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TRT
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Plenty of fibre...

Keeps your bowels regular you know.

Roughage to the cabinet.

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Re: Marketing

They put the ‘fib’ into ‘fibre’

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Windows

Back in my day, we had to walk the packets from the exchange to the house.

None of this newfangled cable lark.

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We were posh, we had the postie deliver ours

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My internet was sold to me as Fibre to the Premises

Surely that has to be breaking some kind of law when that is blatantly not what I've got.

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Ol'Timer

Bah you young'uns haven't lived. You don't need gigabits, nor even megabits. We used run a financial markets trading system over a 4800 baud satellite link, including the software upgrades.

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Re: Ol'Timer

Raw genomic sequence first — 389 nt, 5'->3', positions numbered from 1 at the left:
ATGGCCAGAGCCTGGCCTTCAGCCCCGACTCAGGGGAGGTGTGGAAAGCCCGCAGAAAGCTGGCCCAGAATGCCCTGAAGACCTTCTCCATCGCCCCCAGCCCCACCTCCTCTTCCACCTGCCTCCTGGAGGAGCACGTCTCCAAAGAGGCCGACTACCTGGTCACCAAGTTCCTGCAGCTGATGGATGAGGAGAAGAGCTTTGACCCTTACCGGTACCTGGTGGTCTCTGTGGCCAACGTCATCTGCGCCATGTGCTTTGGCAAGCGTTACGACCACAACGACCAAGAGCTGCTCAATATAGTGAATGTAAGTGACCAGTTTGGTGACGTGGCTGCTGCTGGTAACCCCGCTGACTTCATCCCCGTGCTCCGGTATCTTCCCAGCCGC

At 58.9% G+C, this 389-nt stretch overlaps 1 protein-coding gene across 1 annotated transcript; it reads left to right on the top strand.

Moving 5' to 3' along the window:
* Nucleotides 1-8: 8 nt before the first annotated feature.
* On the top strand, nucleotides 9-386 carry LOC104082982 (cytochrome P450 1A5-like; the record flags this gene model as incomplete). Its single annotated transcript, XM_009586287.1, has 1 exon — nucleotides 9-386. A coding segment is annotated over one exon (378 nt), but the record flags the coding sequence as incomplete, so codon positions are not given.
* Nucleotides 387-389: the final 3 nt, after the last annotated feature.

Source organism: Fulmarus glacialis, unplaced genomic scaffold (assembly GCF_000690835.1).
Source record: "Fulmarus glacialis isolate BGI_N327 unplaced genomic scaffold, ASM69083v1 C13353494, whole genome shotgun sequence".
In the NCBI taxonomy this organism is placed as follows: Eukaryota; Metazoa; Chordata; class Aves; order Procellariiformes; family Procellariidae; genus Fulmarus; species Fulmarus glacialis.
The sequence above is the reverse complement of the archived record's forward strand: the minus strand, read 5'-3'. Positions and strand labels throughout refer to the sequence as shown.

4800 baud? Luxury. Voyager 2 does the biz on 128 baud and that includes sending holiday snaps of the solar system from 18 Billion miles away.

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here in the northeastern US...

Here in the northeastern US, we had the same thing ... the regional telco (Verizon) offers true FTTP (the service is Verizon FiOS ... I have it and it's fantastic) ... so the regional cable tv company (Cablevision) started posting ads saying "we've been using fiber for over 15 years!" Well yes, but the fiber only goes to a neighborhood node that serves ~500 subscribers.

To be fair, the use of fiber vs. copper doesn't tell the whole story. What matters most is how oversubscribed the connection is. A typical FTTP BPON is 622 Mbps shared between 32 subscribers, and a typical GPON is 2.488 Gbps shared between 64 subscribers. And remember, that entire wavelength is dedicated to data. That's the problem with HFC and DOCSIS -- they can only dedicate so many channels to data, because most of them are still being used for video.